Anything ‘deleted’ by the end user during the retention period will be moved to the Preservation Hold library, which is visible to the Global Admins and SharePoint Admins from this URL – /_layouts/15/viewlsts.aspx?view=14

In addition the OneDrive settings include the option (under ‘Storage’ in the ODfB admin portal) to retain OneDrive accounts for a period of time after they are inactive.

All content in these locations is accessible from a Content Search.

SharePoint

SharePoint is likely to be the most complicated in terms of retention policies if there is a requirement to keep content for different periods of time in accordance with the retention schedules/records disposal authorities.

There are likely to be three main options in relation to SharePoint content:

  • One or more implicit retention policy/ies applied to one or more sites. When applied to a SharePoint site, a ‘Preservation Hold’ library retains anything that is ‘deleted’ by end users.
  • One or more explicit label-based retention policies applied to one or more sites. When applied to a SharePoint site, the option to apply it appears for each document library on the site. Once applied (manually), end users cannot delete anything and if the library is synced to File Explorer, the File Explorer view of the library will be read only.
  • A combination of implicit and explicit retention policies.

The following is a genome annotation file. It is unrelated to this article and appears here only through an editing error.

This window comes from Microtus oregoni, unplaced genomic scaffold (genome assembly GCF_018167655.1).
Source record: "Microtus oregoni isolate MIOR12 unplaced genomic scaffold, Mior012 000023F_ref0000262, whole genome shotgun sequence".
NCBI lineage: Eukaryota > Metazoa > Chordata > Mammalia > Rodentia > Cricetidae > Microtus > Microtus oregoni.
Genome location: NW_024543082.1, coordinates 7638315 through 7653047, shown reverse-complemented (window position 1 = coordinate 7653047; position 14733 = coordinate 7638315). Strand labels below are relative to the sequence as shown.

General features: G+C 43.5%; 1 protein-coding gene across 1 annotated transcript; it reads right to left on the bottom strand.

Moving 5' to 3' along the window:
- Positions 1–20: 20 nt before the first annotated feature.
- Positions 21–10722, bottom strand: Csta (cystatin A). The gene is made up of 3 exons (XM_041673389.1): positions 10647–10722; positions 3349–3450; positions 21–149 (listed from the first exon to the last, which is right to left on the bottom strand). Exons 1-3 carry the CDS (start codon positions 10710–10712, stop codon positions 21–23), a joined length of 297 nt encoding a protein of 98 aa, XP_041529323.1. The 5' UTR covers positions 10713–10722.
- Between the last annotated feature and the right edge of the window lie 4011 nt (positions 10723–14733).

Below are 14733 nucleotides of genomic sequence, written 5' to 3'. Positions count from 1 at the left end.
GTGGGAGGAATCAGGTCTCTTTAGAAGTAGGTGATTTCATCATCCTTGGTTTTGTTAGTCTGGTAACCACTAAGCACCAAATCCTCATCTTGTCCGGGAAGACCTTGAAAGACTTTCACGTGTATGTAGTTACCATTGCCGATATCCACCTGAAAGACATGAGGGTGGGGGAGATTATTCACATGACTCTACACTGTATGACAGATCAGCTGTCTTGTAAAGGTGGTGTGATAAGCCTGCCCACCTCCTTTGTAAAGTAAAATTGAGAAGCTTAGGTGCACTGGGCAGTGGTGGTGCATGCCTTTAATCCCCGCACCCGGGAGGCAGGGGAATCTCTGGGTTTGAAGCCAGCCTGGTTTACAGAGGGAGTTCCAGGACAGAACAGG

The decision to apply what policy to what site will depend on your SharePoint architecture and the content stored in each site. For example:

  • A SharePoint site that only stores records that map to one records retention class could have either a single implicit policy (if there is no requirement for disposal review) or a single explicit policy that is applied manually to each library.
  • A SharePoint site that contains records that map to multiple retention classes, but for one business function and also ‘working papers’ could have (a) one implicit policy to cover the working papers and (b) one label-based retention policy with multiple labels – one for each class. This means, for (b), that a specific retention label can be applied to each library as required.
  • SharePoint sites linked with Office 365 Groups and Teams. Depending on the content in the site, it may be possible to apply a single retention policy for all M365 Groups (which covers both the SharePoint site and the mailbox), or a similar policy created for a Group of SharePoint sites (which excludes the mailbox).

MS Teams

As noted above, the chat content in MS Teams is stored in Exchange mailboxes – (a) the mailbox of each participant for one-to-one chat, and (b) the mailbox of the Office 365 Group for channel-based chat.

You may consider having a relatively short-term retention period for one-to-one chat. The retention period for the channel based chat will depend on the subject matter and should – ideally – be the same as for the linked SharePoint site. For example:

  • A Team set up for a specific business function and activity (or activities) will have channel based chat and a linked SharePoint site. Both should be subject to the same retention period.